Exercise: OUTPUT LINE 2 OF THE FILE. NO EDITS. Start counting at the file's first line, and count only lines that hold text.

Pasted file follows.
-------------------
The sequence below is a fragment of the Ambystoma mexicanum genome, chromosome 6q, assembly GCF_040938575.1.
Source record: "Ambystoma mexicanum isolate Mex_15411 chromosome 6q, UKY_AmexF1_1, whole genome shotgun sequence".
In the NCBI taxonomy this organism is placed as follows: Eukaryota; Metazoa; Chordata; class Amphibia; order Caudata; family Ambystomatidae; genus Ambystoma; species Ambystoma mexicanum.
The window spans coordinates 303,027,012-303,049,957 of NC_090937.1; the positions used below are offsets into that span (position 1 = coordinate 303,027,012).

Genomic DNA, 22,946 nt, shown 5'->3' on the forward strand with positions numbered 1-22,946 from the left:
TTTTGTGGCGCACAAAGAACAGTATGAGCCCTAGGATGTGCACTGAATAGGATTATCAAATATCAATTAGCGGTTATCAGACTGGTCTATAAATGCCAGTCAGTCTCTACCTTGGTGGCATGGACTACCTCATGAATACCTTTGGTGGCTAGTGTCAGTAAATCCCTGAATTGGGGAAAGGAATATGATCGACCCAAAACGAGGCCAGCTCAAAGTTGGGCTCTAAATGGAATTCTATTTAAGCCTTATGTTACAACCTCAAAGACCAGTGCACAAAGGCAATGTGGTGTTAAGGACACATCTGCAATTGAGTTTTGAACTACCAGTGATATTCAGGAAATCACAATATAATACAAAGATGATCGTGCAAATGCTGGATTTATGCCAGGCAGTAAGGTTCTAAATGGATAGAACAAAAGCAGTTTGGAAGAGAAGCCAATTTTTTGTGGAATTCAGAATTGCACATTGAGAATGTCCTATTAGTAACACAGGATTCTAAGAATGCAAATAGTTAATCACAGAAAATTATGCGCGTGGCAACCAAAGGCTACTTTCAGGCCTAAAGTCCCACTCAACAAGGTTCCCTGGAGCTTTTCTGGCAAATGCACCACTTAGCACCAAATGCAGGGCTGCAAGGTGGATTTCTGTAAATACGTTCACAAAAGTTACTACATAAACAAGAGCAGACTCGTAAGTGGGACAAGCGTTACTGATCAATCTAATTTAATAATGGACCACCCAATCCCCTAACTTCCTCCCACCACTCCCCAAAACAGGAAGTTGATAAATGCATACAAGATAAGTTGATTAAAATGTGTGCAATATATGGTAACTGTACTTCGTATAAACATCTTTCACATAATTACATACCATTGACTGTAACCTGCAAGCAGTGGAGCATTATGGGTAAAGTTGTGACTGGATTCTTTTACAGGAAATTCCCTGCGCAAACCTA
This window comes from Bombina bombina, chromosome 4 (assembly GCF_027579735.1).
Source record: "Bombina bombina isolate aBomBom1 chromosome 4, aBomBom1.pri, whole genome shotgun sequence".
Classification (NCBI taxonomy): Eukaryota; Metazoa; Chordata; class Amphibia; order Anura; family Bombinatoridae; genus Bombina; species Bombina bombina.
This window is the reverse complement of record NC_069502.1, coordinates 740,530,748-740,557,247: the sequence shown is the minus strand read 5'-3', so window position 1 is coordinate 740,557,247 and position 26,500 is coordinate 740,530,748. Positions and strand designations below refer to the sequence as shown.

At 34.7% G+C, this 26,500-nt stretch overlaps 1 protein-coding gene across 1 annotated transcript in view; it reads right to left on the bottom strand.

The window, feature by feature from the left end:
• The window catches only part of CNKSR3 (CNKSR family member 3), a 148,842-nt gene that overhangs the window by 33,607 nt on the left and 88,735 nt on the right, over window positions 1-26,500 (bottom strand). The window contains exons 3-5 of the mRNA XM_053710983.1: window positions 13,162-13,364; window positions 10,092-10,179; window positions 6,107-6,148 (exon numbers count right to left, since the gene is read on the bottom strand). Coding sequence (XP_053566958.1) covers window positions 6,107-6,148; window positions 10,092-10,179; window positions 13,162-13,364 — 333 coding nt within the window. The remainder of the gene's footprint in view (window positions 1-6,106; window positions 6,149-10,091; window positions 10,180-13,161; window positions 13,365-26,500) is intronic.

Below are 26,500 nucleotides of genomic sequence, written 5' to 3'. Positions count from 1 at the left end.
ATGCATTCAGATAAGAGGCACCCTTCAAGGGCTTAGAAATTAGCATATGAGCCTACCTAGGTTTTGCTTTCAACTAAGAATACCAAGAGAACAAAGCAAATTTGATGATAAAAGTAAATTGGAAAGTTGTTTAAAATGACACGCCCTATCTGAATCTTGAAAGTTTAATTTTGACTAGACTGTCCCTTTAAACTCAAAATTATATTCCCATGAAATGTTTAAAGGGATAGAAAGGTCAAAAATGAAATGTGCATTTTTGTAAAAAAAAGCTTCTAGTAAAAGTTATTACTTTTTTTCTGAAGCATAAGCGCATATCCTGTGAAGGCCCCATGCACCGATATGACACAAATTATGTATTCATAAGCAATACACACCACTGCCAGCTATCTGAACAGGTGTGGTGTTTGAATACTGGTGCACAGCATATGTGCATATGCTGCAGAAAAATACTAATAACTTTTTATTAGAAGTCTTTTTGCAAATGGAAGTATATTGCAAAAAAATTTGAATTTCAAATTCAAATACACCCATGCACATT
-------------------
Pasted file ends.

Source record: "Ambystoma mexicanum isolate Mex_15411 chromosome 6q, UKY_AmexF1_1, whole genome shotgun sequence".